The new owners of Rouzan have reached a tentative agreement to sell a 1.75-acre tract in the Traditional Neighborhood Development to the East Baton Rouge Parish Library System for a new 15,000-square-foot south branch library.
Plans for the proposed library, which still needs approval from the East Baton Rouge Library Board of Control, are being detailed tonight at a District 12 Community Meeting at St. Aloysius Church, hosted by councilmember Barbara Freiberg, who helped advocate for the new library site.
The proposed site for the new branch comes after years of searching and ends where it began—in Rouzan. The TND’s original developer, Tommy Spinosa, reached a deal with the library board in 2010 to donate land in Rouzan for a library. But the deal fell through in 2013 and the board has been on a quest for a suitable site ever since.
Earlier this year, a group of investors led by John Engquist and Charles Landry acquired all but five acres of the 117-acre Rouzan from Spinosa. Less than 45 days later, the library deal was hatched.
Landry says a library was not initially on the minds of the new owners. But almost immediately after acquiring the property they started hearing from library administrators and board members as well as council members and other civic leaders asking them to revisit the idea.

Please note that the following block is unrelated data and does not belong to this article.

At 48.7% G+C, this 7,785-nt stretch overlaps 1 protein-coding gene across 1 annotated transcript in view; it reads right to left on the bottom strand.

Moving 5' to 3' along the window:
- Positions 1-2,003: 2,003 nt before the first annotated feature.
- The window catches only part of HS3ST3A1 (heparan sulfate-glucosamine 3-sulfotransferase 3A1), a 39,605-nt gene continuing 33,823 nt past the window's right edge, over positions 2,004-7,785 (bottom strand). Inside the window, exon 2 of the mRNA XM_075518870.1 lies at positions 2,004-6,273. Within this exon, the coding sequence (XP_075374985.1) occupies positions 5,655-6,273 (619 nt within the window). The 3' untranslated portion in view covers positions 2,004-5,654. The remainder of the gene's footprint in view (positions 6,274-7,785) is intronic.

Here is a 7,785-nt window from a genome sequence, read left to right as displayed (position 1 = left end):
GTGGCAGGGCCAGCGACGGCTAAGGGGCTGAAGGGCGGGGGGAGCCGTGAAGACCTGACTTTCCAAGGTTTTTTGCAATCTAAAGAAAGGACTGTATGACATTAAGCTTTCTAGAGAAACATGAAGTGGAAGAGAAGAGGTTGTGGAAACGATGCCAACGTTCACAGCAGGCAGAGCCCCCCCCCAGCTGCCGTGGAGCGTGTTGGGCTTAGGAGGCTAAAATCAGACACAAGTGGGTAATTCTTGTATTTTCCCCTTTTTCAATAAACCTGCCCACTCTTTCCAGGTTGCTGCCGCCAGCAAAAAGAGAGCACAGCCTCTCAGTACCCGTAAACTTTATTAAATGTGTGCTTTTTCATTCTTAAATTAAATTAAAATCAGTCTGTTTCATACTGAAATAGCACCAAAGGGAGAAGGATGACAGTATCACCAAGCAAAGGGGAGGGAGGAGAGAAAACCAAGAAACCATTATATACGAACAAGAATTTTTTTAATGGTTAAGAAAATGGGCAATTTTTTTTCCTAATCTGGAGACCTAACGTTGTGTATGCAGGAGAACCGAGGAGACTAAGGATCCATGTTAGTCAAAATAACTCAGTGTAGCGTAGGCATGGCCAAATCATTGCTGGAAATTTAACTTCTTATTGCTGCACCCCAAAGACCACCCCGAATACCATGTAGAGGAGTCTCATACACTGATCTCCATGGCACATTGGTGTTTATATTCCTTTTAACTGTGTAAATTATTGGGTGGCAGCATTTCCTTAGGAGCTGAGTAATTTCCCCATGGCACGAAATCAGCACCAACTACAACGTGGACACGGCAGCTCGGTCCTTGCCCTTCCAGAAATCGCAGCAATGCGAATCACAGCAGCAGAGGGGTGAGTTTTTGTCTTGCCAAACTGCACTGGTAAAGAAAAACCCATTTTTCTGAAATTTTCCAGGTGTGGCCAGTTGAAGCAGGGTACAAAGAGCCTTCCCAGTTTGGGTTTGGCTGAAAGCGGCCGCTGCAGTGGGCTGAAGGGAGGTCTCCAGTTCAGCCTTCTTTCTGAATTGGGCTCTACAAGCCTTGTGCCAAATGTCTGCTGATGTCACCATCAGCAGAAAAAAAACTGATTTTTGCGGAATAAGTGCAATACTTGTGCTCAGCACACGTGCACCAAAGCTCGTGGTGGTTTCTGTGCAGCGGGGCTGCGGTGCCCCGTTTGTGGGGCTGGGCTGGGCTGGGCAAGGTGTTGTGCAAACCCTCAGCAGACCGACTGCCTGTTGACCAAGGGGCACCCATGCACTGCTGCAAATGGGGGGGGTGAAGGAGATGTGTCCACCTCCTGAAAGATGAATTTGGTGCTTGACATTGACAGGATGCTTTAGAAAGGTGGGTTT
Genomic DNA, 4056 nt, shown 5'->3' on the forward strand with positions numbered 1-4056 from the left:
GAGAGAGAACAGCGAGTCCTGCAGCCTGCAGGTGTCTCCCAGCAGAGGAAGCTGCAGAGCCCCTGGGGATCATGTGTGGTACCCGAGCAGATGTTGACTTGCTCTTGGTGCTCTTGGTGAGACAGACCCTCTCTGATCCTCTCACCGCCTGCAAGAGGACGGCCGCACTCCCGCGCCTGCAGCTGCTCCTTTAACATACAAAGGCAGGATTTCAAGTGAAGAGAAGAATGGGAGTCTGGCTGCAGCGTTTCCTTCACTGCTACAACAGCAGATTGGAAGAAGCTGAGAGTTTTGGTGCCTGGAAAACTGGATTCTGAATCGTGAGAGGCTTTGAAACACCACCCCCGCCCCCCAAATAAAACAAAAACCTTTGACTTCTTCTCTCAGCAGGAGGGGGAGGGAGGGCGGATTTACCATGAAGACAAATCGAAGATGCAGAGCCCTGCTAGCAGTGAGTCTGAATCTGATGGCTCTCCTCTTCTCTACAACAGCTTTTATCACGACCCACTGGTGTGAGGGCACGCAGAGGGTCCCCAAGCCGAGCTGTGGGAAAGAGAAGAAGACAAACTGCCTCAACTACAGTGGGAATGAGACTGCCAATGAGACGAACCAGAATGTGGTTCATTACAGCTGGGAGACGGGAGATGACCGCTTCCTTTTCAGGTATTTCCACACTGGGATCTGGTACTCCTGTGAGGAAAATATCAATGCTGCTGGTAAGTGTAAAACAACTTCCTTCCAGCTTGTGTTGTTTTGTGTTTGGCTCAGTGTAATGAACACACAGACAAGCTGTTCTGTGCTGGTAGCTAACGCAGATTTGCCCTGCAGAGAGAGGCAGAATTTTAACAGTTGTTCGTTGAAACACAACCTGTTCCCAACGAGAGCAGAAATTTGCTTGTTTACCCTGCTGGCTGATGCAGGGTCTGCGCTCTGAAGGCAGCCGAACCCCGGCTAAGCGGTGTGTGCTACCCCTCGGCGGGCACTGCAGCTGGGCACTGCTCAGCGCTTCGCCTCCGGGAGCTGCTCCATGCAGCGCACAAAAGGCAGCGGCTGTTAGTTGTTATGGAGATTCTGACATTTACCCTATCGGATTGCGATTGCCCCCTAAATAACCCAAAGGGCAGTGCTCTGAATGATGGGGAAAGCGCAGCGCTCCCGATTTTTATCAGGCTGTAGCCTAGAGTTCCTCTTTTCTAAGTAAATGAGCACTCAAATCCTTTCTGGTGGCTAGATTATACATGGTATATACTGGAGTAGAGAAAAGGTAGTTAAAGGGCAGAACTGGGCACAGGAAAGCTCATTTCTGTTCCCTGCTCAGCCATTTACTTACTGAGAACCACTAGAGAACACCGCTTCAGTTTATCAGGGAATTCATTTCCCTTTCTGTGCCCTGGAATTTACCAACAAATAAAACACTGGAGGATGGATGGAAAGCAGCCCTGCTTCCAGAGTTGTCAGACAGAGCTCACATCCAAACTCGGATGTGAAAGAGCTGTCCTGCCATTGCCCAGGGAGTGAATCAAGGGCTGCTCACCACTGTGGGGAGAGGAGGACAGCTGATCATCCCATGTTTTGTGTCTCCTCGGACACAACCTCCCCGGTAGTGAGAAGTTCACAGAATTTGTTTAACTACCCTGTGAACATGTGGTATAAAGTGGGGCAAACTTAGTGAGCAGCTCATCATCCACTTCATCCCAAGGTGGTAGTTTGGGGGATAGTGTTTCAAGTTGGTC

“Everyone asked us to consider it and we did,” Landry says.
The team’s design consultant, architect Steve Oubre, spent two weeks brainstorming the best location and design for the facility, coming up with a rendering library officials are thrilled with, Landry says. Still, the library board can still retain its own architects and come up with its own design.
The new arrangement is different from the 2010 deal with Spinosa in a couple of key respects. For one, the parcel on which the library will be built is not being donated to the library system but will be sold to it. The price has not yet been publicly disclosed.
Also, Spinosa’s plan called for locating the library in the heart of Rouzan. This plan places it on Glasgow Avenue at the intersection of Tupello Street, where Landry says it will be more easily accessible for the entire Southdowns community.
“This isn’t a Rouzan library,” he says. “It’s a Southdowns neighborhood library.”
The library board must still approve the deal at its monthly meeting on Thursday, March 15. The Planning Commission will also have to approve modifications to the Rouzan Concept Plan to allow for a civic building to be developed in space that is currently designated for mixed use.
Read Daily Report AM Wednesday for more details.